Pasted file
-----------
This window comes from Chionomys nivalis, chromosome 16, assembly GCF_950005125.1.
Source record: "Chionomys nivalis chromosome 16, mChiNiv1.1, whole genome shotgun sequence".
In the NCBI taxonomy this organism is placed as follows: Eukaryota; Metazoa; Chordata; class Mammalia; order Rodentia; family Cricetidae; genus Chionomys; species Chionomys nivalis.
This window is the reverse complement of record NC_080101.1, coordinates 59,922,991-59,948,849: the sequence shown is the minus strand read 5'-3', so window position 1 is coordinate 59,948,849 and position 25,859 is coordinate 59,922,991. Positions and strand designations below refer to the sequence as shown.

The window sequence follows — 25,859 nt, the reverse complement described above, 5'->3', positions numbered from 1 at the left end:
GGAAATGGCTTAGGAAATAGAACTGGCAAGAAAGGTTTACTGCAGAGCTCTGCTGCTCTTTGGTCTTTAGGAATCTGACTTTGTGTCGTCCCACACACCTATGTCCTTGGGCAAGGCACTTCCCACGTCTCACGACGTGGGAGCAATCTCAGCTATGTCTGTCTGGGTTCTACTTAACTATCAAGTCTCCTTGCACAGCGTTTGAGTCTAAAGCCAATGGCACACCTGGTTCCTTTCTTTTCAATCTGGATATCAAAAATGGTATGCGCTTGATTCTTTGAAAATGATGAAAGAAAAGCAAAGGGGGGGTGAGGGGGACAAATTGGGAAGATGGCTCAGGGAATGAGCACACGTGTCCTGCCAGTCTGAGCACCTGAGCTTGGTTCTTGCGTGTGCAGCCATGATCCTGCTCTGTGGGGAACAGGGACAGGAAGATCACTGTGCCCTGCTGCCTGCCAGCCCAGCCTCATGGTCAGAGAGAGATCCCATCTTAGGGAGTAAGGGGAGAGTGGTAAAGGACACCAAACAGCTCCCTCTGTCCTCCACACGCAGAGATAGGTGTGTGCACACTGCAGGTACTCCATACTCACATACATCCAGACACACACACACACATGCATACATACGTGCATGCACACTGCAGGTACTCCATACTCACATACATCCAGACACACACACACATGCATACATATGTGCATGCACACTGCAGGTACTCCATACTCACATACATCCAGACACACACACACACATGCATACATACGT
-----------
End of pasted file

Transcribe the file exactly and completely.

This window comes from Chionomys nivalis, chromosome 16, assembly GCF_950005125.1.
Source record: "Chionomys nivalis chromosome 16, mChiNiv1.1, whole genome shotgun sequence".
In the NCBI taxonomy this organism is placed as follows: Eukaryota; Metazoa; Chordata; class Mammalia; order Rodentia; family Cricetidae; genus Chionomys; species Chionomys nivalis.
This window is the reverse complement of record NC_080101.1, coordinates 59,922,991-59,948,849: the sequence shown is the minus strand read 5'-3', so window position 1 is coordinate 59,948,849 and position 25,859 is coordinate 59,922,991. Positions and strand designations below refer to the sequence as shown.

The window sequence follows — 25,859 nt, the reverse complement described above, 5'->3', positions numbered from 1 at the left end:
GGAAATGGCTTAGGAAATAGAACTGGCAAGAAAGGTTTACTGCAGAGCTCTGCTGCTCTTTGGTCTTTAGGAATCTGACTTTGTGTCGTCCCACACACCTATGTCCTTGGGCAAGGCACTTCCCACGTCTCACGACGTGGGAGCAATCTCAGCTATGTCTGTCTGGGTTCTACTTAACTATCAAGTCTCCTTGCACAGCGTTTGAGTCTAAAGCCAATGGCACACCTGGTTCCTTTCTTTTCAATCTGGATATCAAAAATGGTATGCGCTTGATTCTTTGAAAATGATGAAAGAAAAGCAAAGGGGGGGTGAGGGGGACAAATTGGGAAGATGGCTCAGGGAATGAGCACACGTGTCCTGCCAGTCTGAGCACCTGAGCTTGGTTCTTGCGTGTGCAGCCATGATCCTGCTCTGTGGGGAACAGGGACAGGAAGATCACTGTGCCCTGCTGCCTGCCAGCCCAGCCTCATGGTCAGAGAGAGATCCCATCTTAGGGAGTAAGGGGAGAGTGGTAAAGGACACCAAACAGCTCCCTCTGTCCTCCACACGCAGAGATAGGTGTGTGCACACTGCAGGTACTCCATACTCACATACATCCAGACACACACACACACATGCATACATACGTGCATGCACACTGCAGGTACTCCATACTCACATACATCCAGACACACACACACATGCATACATATGTGCATGCACACTGCAGGTACTCCATACTCACATACATCCAGACACACACACACACATGCATACATACGT